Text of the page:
The case of Fullick v The Commissioner of Police of the Metropolis  EWHC 1941 (QB) concerned an appeal of a Deputy Master’s order that the MET Commissioner pay the claimants’ costs in the sum of £88,356.22, following the settlement of a contemplated civil claim for damages for breach of Article 2 of the European Convention of Human Rights, negligence and misfeasance in public office. Slade J held that the Deputy Master had not erred in awarding the claimants their costs relating to the inquest because the steps taken for the purposes of it were relevant to the civil claim.
In Bennett v Chief Constable of Merseyside  EWHC 3591 (Admin), the High Court confirmed that a district judge was correct to make no order for costs against the police after it withdrew its Proceeds of Crime Act 2002 (‘POCA’) s.298 application for cash forfeiture. In considering the decision of the district judge, the High Court reaffirmed three points:
i. The starting point is that no order for costs should be made provided that the public authority has acted reasonably and properly;
ii. In determining whether the police acted reasonably and properly, the court should scrutinise the behaviour of the police with care; and
iii. It may be justifiable to award costs against the police, particularly where the successful private party would suffer substantial hardship if no order for costs were made in their favour.
The High Court has held in Commissioner of Police of the Metropolis v Brown  EWHC 2046 (Admin) that qualified one-way costs shifting (‘QOCS’) protection does not apply automatically in proceedings where a claimant is advancing both a claim for damages for personal injury and a claim other than a claim for damages for personal injury (a ‘mixed claim’).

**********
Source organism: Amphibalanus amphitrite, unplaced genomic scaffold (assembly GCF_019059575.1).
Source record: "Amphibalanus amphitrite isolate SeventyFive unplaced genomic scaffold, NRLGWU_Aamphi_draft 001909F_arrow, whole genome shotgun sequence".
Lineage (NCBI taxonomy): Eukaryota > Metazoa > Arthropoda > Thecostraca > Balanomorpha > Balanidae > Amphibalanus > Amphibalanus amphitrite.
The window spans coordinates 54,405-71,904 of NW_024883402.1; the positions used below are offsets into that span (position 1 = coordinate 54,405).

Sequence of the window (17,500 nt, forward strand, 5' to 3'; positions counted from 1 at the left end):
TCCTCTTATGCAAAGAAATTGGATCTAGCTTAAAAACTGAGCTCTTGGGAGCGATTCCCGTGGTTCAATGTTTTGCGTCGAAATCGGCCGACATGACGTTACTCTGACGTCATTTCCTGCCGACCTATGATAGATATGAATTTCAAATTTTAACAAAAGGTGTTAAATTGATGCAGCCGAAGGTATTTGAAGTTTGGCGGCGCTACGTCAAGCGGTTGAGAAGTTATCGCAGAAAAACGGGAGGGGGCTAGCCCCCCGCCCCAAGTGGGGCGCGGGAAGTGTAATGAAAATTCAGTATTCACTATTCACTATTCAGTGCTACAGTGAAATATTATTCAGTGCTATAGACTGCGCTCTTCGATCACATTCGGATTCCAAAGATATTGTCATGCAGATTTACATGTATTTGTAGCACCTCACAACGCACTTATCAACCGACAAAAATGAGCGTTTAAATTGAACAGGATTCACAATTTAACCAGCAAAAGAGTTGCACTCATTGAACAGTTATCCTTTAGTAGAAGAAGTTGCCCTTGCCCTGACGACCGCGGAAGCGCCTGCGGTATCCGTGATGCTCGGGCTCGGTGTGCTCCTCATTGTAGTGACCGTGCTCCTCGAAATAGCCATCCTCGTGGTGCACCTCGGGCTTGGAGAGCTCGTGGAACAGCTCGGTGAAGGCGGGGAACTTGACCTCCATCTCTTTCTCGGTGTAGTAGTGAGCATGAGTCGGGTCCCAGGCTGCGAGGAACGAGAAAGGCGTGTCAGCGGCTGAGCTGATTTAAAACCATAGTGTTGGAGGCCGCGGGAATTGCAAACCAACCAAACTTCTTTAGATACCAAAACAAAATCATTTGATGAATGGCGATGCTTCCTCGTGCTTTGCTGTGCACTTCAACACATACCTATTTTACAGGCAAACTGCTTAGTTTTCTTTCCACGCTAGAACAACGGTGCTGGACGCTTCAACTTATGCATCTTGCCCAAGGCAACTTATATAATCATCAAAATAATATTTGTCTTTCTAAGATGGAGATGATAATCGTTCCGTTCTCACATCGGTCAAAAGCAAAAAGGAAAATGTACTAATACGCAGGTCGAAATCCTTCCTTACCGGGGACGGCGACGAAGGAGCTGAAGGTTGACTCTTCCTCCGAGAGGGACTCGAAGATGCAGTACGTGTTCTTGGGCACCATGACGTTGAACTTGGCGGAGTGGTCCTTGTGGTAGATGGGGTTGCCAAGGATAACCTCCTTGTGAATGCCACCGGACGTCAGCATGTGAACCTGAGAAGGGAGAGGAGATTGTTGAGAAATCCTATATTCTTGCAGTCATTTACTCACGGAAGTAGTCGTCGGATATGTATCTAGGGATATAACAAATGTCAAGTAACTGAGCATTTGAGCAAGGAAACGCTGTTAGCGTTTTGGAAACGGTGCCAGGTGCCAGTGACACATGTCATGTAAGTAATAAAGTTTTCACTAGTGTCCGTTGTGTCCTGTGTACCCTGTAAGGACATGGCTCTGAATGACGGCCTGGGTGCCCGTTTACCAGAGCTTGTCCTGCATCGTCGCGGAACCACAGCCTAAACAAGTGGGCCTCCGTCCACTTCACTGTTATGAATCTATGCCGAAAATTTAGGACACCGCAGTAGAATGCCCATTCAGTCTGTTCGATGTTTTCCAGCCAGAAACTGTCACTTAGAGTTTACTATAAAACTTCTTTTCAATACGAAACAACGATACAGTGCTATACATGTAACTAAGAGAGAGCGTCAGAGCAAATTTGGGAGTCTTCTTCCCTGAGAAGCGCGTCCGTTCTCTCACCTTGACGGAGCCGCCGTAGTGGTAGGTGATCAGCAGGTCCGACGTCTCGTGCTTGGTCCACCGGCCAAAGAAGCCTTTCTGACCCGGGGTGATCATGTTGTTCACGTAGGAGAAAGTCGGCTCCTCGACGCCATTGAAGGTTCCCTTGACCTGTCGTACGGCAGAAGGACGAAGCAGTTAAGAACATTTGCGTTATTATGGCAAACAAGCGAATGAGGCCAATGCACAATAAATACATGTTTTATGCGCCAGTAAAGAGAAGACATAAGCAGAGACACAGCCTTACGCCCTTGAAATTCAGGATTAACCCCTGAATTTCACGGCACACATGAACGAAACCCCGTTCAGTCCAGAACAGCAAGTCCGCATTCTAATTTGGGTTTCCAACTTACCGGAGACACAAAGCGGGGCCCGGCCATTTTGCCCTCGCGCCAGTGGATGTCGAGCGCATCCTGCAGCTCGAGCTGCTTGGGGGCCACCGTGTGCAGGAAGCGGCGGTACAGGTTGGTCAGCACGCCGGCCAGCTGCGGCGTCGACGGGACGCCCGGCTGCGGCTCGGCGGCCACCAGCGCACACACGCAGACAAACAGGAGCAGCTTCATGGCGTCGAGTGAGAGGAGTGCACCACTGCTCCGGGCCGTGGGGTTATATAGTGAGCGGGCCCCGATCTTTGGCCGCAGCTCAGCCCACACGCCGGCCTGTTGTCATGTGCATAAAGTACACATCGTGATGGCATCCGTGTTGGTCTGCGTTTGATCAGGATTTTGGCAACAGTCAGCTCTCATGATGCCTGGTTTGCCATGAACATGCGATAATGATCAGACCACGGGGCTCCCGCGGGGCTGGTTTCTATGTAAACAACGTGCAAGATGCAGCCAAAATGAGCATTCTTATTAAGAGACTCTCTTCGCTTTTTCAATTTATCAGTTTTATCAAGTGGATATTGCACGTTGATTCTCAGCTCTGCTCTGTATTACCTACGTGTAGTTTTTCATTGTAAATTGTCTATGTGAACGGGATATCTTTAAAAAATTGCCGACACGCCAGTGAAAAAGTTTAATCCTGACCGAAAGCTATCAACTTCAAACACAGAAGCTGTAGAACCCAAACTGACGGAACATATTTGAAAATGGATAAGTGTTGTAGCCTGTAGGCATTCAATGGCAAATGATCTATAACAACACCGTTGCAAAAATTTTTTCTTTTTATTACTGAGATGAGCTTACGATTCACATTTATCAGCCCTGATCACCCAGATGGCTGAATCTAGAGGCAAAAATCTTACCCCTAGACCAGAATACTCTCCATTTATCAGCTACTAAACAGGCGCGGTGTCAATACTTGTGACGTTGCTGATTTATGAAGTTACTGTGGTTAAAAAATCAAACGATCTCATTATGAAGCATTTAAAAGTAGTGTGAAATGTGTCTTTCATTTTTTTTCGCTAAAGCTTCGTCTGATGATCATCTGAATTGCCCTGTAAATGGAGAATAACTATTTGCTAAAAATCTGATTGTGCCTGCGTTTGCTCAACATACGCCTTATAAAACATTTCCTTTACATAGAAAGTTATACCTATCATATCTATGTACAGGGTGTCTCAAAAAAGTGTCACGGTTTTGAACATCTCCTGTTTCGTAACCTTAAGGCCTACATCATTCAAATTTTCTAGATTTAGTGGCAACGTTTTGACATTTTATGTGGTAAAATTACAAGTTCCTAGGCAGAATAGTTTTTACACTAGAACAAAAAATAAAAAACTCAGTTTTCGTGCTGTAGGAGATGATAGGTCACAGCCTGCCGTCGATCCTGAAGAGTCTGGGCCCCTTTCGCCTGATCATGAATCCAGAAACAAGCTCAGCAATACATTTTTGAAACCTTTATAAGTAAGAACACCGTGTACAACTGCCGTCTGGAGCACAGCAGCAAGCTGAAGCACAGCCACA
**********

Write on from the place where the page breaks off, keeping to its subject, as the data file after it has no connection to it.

Dogs and property throw up some of the more unusual and difficult issues on which a police lawyer is asked to advise. In the decision of Henderson v Comr of Police of the Metropolis  EWHC 666 (Admin) and the subsequent costs decision at  EWHC 1092 (Admin), the court visited two issues – the standing of a person to intervene in a case concerning the destruction of a potentially prohibited breed and kennelling costs during the course of an appeal by way of case stated/judicial review to the High Court.
Where the police are unsuccessful in a closure order application there is no presumption that there be no order compensating the Respondent for financial loss. Unlike when considering the position on costs, the court’s focus on an application for compensation should be on the respondent’s behaviour, not that of the police, so held the Administrative Court in R (Qin) v Commissioner of Police of the Metropolis  EWHC 2750 (Admin).